A Modern Slavery Act for the UK: the uncertainty for business continues

A Modern Slavery Act for the UK: the uncertainty for business continues

Handcuffs demonstrating slavery and the lawOn March 26, 2015 the Modern Slavery Bill received Royal Assent. A consultation was held and in November 2014 the draft Bill was amended to include a transparency in supply chains (TISC) clause.  This has now been enacted.

What will this mean for business? The truth is that this is not exactly clear yet.

The gist of the TISC clause is the introduction of a requirement that certain commercial organisations produce a “slavery and human trafficking statement”. The statement requires sign off from those responsible for the organisation and should outline the steps taken by the business to ensure that no slavery or trafficking is occurring in its supply chain and within its operations.

If no such steps have been taken, a statement to that effect will suffice for the purposes of complying with the law. As it stands, there is also a lack of any real consequence for breaching the TISC clause requirements.

There has been significant criticism and discontent on the shape and form of the obligation which currently leaves all “suppliers of goods and services” in limbo. Although the law has been passed with the TISC clause there remain a few points to resolve. Namely, the turnover threshold – what size companies will be caught? This question is currently the subject of an open consultation which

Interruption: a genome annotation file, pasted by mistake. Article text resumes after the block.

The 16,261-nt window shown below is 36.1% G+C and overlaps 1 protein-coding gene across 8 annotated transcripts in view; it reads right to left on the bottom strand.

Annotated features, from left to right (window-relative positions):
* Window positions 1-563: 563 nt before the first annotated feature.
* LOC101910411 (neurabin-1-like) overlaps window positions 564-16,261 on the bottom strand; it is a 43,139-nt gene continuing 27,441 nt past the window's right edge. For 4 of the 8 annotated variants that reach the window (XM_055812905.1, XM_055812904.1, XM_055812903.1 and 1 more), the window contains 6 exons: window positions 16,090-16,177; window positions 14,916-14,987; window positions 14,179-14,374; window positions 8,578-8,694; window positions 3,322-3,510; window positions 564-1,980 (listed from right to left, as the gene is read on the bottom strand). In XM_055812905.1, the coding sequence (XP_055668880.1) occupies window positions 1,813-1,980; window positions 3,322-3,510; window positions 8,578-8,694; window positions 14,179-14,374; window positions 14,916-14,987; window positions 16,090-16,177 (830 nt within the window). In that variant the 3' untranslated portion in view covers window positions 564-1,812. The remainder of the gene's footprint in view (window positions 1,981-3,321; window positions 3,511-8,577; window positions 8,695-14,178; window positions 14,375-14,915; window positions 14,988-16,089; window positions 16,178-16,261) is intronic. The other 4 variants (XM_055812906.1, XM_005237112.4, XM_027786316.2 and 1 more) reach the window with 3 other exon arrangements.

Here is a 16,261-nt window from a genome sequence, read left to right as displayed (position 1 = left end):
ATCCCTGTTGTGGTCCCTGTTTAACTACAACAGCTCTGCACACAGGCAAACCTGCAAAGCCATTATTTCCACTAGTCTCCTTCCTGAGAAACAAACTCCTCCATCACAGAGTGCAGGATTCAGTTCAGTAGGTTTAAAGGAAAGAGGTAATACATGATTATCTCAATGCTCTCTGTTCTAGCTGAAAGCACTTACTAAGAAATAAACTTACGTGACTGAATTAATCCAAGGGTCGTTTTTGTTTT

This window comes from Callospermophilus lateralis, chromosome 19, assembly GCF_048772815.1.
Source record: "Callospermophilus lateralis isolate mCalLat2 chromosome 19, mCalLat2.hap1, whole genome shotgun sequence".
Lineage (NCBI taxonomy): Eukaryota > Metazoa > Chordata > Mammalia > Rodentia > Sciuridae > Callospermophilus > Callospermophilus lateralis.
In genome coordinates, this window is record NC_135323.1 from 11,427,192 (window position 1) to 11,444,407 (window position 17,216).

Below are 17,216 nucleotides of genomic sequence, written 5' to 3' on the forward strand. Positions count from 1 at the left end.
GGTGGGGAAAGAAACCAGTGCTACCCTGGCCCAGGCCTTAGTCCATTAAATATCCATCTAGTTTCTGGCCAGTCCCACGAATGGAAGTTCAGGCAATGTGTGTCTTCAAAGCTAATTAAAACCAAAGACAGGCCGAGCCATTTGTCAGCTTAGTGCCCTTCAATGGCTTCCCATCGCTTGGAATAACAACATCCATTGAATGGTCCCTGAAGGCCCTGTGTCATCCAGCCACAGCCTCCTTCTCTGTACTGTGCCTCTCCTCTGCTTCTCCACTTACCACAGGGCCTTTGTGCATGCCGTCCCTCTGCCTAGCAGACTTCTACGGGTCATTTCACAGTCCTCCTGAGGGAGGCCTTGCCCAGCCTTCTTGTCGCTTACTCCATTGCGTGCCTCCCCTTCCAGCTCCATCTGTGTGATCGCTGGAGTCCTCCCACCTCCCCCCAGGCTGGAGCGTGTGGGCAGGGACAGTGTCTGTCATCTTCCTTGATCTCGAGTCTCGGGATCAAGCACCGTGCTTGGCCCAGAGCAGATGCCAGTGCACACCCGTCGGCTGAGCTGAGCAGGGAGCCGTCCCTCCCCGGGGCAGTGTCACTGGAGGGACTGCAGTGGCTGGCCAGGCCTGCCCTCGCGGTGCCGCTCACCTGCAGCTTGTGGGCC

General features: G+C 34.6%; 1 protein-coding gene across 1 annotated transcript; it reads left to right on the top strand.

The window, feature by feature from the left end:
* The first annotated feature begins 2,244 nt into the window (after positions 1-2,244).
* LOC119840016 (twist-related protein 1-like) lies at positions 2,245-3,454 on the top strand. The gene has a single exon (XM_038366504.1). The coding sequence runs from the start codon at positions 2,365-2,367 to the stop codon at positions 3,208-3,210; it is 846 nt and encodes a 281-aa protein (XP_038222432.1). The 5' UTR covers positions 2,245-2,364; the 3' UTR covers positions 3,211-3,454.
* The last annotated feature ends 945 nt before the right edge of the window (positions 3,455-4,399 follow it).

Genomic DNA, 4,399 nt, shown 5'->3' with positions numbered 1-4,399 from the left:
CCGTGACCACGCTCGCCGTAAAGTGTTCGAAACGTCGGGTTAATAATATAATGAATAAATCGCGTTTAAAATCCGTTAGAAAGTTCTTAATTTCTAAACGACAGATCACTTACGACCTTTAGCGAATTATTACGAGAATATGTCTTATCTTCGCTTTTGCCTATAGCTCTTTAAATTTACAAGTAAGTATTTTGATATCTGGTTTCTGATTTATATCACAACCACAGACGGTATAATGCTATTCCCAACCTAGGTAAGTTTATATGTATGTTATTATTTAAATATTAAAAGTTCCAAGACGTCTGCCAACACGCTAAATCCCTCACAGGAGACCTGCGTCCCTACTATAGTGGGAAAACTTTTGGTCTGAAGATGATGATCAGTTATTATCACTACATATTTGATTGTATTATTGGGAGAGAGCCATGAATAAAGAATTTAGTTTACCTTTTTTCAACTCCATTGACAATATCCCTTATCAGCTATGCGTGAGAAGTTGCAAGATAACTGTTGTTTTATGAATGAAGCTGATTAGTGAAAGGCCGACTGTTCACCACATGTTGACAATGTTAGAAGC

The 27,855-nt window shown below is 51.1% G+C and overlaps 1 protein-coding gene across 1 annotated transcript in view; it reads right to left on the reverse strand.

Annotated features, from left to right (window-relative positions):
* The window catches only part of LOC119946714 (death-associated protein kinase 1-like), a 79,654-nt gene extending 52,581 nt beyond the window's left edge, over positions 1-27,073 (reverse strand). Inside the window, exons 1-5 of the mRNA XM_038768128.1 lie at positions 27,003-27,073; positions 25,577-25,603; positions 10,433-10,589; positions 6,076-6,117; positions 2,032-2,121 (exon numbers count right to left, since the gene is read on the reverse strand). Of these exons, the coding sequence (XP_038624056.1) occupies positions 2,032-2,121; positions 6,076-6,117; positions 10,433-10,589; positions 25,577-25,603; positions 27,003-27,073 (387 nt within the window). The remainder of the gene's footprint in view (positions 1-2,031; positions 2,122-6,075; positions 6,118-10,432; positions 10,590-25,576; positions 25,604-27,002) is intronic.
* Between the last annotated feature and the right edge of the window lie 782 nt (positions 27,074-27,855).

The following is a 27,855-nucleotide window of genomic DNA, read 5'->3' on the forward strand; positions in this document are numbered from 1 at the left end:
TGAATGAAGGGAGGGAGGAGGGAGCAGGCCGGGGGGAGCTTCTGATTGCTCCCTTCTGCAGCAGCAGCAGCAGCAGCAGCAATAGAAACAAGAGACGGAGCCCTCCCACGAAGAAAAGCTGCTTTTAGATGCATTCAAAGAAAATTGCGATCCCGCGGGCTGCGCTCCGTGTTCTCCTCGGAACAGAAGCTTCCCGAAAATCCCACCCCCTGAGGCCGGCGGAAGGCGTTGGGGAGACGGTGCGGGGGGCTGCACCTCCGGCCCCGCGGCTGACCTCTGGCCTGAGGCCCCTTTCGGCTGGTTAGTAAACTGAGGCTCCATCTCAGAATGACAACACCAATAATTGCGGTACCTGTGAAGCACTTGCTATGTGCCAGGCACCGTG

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About the author:

CLT envirolaw as a Junior Associate in September 2013 after completing a Summer Internship with the company.

Larissa holds a LLB in Law with Hispanic Law and a LLM specialising in Competition Law from University College London. She gained valuable commercial experience working for a demanding US client, one of the ‘big 4’ accountancy firms, in Procurement Operations at multinational, Tata Consultancy Services.

Larissa is particularly interested in the shared responsibility between the public and private sectors to achieve positive economic, social and environmental outcomes. Her LLB dissertation explored the environmental responsibility of multinational corporations investing in developing countries, focusing particularly on the example of Finnish company Botnia from the high profile ICJ case, Paper Pulp Mills. She was subsequently awarded a distinction for her LLM dissertation on how to generate a credible commitment to infrastructure privatisation under public private partnerships in the emerging market context.

Larissa is also passionate about a range of international development issues. In 2009 she completed a Legal Aid internship with the Uruguayan Judiciary. More recently, Larissa was awarded a competitive fellowship to work on a micro-solar distribution project in Bangalore, India, with social business Pollinate Energy. Along with fulfilling her responsibilities with CLT envirolaw, Larissa has also been working with the British Association for Sustainable Sport and has volunteered with Legal Response Initiative, an organisation offering free legal advice to least developed countries during UN climate change negotiations.